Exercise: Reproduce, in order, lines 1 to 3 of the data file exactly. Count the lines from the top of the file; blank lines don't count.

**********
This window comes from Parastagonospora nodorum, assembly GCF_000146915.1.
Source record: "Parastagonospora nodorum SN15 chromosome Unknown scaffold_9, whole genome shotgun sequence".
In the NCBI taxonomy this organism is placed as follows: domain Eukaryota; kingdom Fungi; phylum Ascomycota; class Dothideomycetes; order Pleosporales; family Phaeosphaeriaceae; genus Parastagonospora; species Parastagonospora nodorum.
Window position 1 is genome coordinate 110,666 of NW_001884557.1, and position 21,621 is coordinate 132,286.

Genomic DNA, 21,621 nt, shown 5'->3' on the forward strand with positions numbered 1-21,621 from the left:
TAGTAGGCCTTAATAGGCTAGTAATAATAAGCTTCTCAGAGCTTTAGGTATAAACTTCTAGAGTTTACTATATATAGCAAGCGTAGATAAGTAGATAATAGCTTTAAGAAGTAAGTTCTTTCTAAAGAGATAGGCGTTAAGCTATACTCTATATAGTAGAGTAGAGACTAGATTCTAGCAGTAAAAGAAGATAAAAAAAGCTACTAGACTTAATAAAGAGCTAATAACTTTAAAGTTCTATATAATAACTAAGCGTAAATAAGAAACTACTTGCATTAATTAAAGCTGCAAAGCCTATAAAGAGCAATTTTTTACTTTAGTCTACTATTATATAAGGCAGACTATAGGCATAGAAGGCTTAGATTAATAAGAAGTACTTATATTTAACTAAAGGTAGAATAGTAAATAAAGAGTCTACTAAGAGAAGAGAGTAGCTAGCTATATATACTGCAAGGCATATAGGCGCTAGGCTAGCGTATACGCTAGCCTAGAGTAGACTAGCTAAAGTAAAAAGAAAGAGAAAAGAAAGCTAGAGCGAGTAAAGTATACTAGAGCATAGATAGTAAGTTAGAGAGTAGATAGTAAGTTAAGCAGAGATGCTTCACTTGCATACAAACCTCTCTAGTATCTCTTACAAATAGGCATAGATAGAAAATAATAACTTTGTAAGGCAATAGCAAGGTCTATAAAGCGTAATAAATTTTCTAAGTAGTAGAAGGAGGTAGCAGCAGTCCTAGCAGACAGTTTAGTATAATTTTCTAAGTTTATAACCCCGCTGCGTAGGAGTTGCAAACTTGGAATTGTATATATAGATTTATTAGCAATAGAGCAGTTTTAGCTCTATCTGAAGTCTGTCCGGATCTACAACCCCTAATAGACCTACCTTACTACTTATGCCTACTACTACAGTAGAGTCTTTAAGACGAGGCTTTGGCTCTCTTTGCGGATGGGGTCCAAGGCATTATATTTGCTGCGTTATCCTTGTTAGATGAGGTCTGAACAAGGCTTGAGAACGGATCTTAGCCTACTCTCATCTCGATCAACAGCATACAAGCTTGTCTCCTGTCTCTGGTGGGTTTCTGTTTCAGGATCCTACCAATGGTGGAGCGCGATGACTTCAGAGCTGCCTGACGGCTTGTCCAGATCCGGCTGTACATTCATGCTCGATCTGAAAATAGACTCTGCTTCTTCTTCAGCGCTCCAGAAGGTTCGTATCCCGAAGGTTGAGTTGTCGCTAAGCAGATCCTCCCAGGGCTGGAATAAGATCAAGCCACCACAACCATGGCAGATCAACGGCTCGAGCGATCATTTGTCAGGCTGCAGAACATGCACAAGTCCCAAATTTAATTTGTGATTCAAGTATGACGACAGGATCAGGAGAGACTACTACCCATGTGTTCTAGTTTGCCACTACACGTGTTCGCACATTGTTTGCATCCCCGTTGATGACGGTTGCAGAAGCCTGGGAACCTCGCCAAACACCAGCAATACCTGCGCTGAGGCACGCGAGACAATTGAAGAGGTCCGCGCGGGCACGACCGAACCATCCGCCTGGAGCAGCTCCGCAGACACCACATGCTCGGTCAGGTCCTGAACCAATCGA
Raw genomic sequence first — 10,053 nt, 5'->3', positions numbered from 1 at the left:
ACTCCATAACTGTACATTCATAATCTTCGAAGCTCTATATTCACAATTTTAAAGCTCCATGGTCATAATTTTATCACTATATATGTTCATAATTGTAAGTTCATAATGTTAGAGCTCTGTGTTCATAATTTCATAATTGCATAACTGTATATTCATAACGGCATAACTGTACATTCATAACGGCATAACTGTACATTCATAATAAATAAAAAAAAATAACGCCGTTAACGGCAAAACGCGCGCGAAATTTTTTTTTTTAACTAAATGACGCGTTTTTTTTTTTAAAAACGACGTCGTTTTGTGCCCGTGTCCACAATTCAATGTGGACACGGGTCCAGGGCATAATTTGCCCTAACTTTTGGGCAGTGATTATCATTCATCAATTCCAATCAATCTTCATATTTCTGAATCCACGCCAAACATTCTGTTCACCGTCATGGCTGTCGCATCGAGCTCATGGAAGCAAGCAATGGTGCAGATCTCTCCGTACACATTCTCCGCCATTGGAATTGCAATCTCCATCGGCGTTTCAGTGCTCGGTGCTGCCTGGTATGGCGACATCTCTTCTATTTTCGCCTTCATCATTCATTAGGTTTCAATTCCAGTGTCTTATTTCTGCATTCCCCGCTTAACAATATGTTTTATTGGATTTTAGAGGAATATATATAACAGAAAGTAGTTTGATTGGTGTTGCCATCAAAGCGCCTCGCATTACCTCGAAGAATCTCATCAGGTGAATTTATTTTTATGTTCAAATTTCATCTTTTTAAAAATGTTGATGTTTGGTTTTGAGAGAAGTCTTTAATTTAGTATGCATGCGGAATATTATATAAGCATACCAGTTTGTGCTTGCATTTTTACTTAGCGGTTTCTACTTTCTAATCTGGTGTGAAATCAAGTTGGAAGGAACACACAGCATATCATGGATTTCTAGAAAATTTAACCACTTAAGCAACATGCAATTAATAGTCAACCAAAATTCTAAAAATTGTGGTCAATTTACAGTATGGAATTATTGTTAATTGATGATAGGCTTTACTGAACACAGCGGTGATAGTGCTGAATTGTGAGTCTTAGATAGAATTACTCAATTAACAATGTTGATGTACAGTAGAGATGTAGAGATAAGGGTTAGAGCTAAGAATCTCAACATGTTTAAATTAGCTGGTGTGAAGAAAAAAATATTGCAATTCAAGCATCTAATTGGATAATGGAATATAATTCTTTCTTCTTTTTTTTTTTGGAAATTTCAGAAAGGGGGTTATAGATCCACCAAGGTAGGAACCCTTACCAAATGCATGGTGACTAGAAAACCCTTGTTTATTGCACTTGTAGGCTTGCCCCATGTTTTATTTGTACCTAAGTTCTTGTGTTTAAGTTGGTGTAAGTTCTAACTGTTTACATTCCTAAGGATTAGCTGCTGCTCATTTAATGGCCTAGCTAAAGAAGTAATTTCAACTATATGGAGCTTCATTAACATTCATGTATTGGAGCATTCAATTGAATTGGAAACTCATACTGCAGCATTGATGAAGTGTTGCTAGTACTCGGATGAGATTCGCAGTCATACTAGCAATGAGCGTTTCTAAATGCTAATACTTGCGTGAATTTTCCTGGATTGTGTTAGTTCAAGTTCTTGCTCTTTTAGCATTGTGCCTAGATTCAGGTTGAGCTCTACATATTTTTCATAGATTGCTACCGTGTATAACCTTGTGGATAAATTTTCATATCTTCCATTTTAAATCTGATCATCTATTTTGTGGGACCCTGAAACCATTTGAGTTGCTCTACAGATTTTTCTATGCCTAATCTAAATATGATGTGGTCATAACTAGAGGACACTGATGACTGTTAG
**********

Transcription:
This window comes from Parastagonospora nodorum, assembly GCF_000146915.1.
Source record: "Parastagonospora nodorum SN15 chromosome Unknown scaffold_9, whole genome shotgun sequence".
In the NCBI taxonomy this organism is placed as follows: domain Eukaryota; kingdom Fungi; phylum Ascomycota; class Dothideomycetes; order Pleosporales; family Phaeosphaeriaceae; genus Parastagonospora; species Parastagonospora nodorum.